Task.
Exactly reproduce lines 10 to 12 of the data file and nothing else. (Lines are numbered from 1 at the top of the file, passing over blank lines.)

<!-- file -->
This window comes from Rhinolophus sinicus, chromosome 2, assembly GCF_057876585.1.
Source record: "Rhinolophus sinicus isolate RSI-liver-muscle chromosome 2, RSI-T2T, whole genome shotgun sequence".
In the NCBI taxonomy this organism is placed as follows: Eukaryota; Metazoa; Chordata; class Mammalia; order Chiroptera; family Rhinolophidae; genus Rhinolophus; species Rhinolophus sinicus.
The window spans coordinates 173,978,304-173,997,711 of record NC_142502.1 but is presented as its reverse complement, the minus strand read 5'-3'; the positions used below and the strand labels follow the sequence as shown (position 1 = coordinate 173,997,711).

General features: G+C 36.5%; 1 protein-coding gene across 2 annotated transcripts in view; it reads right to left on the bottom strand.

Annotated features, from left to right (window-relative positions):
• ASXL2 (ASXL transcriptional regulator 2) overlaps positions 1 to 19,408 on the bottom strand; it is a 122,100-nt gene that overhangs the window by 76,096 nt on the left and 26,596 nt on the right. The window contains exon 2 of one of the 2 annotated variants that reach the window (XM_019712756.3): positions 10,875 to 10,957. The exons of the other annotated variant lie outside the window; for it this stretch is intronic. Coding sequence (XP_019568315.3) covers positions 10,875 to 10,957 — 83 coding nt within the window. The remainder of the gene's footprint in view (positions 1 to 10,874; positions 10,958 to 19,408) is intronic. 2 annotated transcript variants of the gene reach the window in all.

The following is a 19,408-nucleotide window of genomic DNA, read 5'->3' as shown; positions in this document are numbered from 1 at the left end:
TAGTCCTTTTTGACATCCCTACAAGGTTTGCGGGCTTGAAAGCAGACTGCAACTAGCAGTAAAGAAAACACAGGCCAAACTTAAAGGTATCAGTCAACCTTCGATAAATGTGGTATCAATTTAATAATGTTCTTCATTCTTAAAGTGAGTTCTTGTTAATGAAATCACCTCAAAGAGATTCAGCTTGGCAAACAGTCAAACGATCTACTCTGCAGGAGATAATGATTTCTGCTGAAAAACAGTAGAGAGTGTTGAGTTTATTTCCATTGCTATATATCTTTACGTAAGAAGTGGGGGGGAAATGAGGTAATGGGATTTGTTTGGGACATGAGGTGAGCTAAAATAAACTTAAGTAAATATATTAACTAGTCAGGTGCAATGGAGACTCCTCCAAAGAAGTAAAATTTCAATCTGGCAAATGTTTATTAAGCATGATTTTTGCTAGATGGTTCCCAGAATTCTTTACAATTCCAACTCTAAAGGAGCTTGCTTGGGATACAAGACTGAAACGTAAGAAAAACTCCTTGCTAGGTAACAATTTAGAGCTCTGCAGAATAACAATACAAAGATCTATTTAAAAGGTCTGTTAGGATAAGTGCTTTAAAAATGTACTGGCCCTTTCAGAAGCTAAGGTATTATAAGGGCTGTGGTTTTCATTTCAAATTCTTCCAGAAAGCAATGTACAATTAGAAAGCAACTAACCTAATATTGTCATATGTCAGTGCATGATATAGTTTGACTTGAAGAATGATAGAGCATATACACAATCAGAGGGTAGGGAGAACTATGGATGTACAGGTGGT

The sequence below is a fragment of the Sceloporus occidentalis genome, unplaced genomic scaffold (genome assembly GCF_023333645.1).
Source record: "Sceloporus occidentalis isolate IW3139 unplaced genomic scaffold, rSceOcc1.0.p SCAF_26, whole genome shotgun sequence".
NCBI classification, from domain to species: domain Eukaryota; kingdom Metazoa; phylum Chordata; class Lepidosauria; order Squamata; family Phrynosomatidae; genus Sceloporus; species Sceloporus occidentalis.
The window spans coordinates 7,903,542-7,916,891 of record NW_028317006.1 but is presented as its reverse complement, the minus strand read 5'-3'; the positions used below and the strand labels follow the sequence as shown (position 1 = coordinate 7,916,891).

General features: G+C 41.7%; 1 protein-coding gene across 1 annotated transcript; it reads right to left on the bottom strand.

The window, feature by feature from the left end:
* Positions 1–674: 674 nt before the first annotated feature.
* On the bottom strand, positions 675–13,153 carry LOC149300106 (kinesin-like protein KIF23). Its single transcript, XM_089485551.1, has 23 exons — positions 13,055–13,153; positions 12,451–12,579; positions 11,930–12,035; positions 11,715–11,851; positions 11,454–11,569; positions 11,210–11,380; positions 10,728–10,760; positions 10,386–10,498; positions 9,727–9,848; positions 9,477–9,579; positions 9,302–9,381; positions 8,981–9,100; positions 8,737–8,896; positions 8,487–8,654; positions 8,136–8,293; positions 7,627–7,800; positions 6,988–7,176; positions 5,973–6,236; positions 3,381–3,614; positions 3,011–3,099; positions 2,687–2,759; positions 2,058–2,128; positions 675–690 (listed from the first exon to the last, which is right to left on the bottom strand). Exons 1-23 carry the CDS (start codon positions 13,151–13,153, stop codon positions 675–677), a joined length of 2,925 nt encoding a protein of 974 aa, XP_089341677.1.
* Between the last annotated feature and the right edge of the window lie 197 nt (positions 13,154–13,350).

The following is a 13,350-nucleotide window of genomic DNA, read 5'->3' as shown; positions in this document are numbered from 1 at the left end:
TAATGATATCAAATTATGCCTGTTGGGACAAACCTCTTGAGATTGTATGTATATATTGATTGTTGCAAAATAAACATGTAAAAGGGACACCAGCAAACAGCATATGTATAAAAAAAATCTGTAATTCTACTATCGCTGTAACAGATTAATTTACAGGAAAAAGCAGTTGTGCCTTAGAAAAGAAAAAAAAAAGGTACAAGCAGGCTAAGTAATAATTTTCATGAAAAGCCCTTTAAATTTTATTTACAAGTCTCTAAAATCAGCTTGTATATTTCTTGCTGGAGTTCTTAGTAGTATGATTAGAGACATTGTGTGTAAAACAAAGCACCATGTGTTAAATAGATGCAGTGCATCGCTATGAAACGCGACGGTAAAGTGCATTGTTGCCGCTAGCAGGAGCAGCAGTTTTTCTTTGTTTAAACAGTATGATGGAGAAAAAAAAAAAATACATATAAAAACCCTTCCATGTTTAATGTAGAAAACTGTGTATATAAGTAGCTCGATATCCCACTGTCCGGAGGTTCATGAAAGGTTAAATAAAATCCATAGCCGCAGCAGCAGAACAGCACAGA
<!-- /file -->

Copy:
The sequence below is a fragment of the Sceloporus occidentalis genome, unplaced genomic scaffold (genome assembly GCF_023333645.1).
Source record: "Sceloporus occidentalis isolate IW3139 unplaced genomic scaffold, rSceOcc1.0.p SCAF_26, whole genome shotgun sequence".
NCBI classification, from domain to species: domain Eukaryota; kingdom Metazoa; phylum Chordata; class Lepidosauria; order Squamata; family Phrynosomatidae; genus Sceloporus; species Sceloporus occidentalis.